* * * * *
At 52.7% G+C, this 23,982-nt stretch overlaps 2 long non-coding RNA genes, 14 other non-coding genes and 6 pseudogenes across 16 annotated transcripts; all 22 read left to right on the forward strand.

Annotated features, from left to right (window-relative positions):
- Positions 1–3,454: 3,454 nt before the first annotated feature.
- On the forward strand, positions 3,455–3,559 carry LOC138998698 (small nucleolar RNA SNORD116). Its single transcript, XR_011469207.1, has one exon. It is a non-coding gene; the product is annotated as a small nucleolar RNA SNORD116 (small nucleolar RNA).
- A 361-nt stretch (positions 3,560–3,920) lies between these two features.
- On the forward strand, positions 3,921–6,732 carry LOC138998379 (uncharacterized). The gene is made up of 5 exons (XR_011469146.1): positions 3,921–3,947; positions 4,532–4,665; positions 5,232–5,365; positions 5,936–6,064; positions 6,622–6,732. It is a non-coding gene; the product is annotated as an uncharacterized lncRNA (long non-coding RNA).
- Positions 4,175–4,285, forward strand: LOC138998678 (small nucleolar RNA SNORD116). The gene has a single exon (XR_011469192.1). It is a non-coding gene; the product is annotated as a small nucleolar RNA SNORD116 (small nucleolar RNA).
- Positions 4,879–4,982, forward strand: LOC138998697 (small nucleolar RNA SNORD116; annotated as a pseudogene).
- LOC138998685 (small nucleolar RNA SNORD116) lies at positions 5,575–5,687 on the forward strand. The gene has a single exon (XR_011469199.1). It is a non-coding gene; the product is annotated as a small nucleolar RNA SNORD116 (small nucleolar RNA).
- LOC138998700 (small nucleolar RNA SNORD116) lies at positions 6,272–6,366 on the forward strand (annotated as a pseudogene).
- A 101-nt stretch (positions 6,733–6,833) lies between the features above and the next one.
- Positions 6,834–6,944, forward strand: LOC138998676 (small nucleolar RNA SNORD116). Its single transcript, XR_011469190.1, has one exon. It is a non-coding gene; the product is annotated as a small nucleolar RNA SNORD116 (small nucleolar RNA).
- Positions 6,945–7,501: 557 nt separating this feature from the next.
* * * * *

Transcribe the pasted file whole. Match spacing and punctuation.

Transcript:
At 52.7% G+C, this 23,982-nt stretch overlaps 2 long non-coding RNA genes, 14 other non-coding genes and 6 pseudogenes across 16 annotated transcripts; all 22 read left to right on the forward strand.

Annotated features, from left to right (window-relative positions):
- Positions 1–3,454: 3,454 nt before the first annotated feature.
- On the forward strand, positions 3,455–3,559 carry LOC138998698 (small nucleolar RNA SNORD116). Its single transcript, XR_011469207.1, has one exon. It is a non-coding gene; the product is annotated as a small nucleolar RNA SNORD116 (small nucleolar RNA).
- A 361-nt stretch (positions 3,560–3,920) lies between these two features.
- On the forward strand, positions 3,921–6,732 carry LOC138998379 (uncharacterized). The gene is made up of 5 exons (XR_011469146.1): positions 3,921–3,947; positions 4,532–4,665; positions 5,232–5,365; positions 5,936–6,064; positions 6,622–6,732. It is a non-coding gene; the product is annotated as an uncharacterized lncRNA (long non-coding RNA).
- Positions 4,175–4,285, forward strand: LOC138998678 (small nucleolar RNA SNORD116). The gene has a single exon (XR_011469192.1). It is a non-coding gene; the product is annotated as a small nucleolar RNA SNORD116 (small nucleolar RNA).
- Positions 4,879–4,982, forward strand: LOC138998697 (small nucleolar RNA SNORD116; annotated as a pseudogene).
- LOC138998685 (small nucleolar RNA SNORD116) lies at positions 5,575–5,687 on the forward strand. The gene has a single exon (XR_011469199.1). It is a non-coding gene; the product is annotated as a small nucleolar RNA SNORD116 (small nucleolar RNA).
- LOC138998700 (small nucleolar RNA SNORD116) lies at positions 6,272–6,366 on the forward strand (annotated as a pseudogene).
- A 101-nt stretch (positions 6,733–6,833) lies between the features above and the next one.
- Positions 6,834–6,944, forward strand: LOC138998676 (small nucleolar RNA SNORD116). Its single transcript, XR_011469190.1, has one exon. It is a non-coding gene; the product is annotated as a small nucleolar RNA SNORD116 (small nucleolar RNA).
- Positions 6,945–7,501: 557 nt separating this feature from the next.